James Gleick - Chaos amazon.com
Chaos: Making A New Science is the best-selling book by James Gleick that first introduced the principles and early development of chaos theory to the public. It was a finalist for the National Book Award and the Pulitzer Prize in 1987.
The first popular book about Chaos Theory, it manages to explain the Mandelbrot Set, Julia Sets, Lorenz Attractors etc. without delving into the complex math. It also includes clear interesting descriptions of dozens of extraordinary and eccentric people, the individuals whose separate work converged on a new understanding. It remains in print and is widely regarded as still the best introduction and summary for someone who doesn't know much math.
- James Gleick is an author, reporter, and essayist. His latest book, Isaac Newton, was a Pulitzer Prize finalist this year and a national bestseller, as were Chaos: Making a New Science (Viking Penguin, 1987) and Genius: The Life and Science of Richard Feynman (Pantheon, 1992). His other books include Faster: The Acceleration of Just About Everything (Pantheon, 1999) and What Just Happened: A Chronicle from the Electronic Frontier (Pantheon, 2002). They have been widely translated abroad.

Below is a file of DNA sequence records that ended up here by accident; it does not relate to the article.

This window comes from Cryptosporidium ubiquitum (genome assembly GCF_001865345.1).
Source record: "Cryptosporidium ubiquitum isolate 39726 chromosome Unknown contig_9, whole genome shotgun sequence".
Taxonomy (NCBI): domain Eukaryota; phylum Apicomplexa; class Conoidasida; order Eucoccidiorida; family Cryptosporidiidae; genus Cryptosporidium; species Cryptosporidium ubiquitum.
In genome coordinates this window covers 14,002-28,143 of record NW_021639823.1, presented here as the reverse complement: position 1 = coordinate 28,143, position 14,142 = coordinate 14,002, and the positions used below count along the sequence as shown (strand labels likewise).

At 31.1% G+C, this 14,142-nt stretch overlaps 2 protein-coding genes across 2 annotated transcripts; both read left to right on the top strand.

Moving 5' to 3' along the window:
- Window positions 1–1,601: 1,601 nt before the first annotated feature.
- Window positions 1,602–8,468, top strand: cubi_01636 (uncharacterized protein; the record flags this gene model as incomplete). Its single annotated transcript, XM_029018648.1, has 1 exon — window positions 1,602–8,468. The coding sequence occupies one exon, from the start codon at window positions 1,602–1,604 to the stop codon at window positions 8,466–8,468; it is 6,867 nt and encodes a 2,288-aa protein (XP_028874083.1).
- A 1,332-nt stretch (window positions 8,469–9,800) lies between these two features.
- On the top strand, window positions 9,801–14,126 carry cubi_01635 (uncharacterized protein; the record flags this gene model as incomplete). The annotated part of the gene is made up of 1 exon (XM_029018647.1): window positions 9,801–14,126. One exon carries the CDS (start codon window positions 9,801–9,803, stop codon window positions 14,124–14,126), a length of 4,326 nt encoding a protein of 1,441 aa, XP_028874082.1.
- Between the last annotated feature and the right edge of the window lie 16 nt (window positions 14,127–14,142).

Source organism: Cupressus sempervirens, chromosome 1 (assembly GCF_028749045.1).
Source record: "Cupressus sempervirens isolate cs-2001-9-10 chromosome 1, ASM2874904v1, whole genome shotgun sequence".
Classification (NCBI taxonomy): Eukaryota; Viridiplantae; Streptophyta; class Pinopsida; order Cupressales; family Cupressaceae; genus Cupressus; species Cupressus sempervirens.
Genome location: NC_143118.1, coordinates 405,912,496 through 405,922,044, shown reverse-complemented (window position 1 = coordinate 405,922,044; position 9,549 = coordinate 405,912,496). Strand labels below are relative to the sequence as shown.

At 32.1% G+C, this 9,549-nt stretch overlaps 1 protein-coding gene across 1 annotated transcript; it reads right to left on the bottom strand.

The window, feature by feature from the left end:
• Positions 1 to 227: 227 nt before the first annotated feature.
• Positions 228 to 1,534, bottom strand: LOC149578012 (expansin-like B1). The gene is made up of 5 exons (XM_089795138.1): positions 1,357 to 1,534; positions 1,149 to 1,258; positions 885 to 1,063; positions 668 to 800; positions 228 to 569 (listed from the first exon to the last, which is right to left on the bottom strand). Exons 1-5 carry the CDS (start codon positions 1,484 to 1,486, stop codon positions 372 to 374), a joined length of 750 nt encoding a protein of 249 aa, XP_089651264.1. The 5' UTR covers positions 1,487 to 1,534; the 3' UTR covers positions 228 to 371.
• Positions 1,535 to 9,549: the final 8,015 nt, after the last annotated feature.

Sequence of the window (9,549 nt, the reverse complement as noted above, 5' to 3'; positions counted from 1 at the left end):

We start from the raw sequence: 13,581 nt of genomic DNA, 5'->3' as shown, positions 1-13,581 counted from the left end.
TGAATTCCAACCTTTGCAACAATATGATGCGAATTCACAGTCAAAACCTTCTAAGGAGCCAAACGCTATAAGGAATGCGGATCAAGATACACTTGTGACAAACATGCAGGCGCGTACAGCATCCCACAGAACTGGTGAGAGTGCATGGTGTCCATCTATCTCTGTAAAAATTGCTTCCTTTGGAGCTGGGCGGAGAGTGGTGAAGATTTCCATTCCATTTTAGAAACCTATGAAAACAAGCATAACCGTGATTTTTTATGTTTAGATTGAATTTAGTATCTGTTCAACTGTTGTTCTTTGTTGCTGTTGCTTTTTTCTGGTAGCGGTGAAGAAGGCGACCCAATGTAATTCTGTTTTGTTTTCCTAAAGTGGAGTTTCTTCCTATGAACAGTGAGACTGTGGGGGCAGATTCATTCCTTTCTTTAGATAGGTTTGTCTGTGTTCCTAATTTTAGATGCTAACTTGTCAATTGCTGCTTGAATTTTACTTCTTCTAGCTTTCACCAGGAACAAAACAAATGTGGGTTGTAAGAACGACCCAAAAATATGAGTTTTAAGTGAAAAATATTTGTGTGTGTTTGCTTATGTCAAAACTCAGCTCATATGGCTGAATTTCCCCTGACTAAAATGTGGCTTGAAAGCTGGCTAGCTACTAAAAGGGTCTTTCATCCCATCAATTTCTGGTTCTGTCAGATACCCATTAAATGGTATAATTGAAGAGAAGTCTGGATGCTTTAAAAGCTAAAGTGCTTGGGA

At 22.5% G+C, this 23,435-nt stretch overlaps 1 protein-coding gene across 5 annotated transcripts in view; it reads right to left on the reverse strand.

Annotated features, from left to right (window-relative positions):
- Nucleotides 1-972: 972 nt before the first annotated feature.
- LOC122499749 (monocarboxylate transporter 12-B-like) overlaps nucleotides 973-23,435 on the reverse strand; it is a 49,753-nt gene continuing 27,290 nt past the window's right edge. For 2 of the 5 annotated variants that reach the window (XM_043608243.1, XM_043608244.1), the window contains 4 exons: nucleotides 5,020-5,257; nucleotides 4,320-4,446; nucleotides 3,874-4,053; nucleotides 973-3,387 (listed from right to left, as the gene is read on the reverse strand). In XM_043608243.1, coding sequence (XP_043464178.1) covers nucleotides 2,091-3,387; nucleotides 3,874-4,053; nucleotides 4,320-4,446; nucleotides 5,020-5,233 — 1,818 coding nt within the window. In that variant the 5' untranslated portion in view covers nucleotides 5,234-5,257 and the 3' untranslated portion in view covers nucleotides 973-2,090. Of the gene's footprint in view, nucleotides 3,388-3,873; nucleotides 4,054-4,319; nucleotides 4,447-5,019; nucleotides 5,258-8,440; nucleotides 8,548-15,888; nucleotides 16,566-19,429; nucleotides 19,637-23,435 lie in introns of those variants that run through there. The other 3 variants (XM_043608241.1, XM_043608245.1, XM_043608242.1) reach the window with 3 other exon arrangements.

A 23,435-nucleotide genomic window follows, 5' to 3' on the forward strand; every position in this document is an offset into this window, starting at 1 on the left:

A native of New York, Gleick graduated from Harvard College in 1976 and helped found Metropolis, an alternative weekly newspaper in Minneapolis. Then he worked for ten years as an editor and reporter for The New York Times. In 1989-90 he was the McGraw Distinguished Lecturer at Princeton University. He collaborated with the Natures Chaosphotographer Eliot Porter on Nature's Chaos (Little, Brown) and with developers at Autodesk on Chaos: The Software.
In 1993 he and Uday Ivatury founded The Pipeline, a pioneering New York City-based Internet service. He served as the Pipeline's chairman and chief executive officer until 1995. He was the editor of Best American Science Writing 2000. He is active on the boards of the Authors Guild and the Key West Literary Seminar.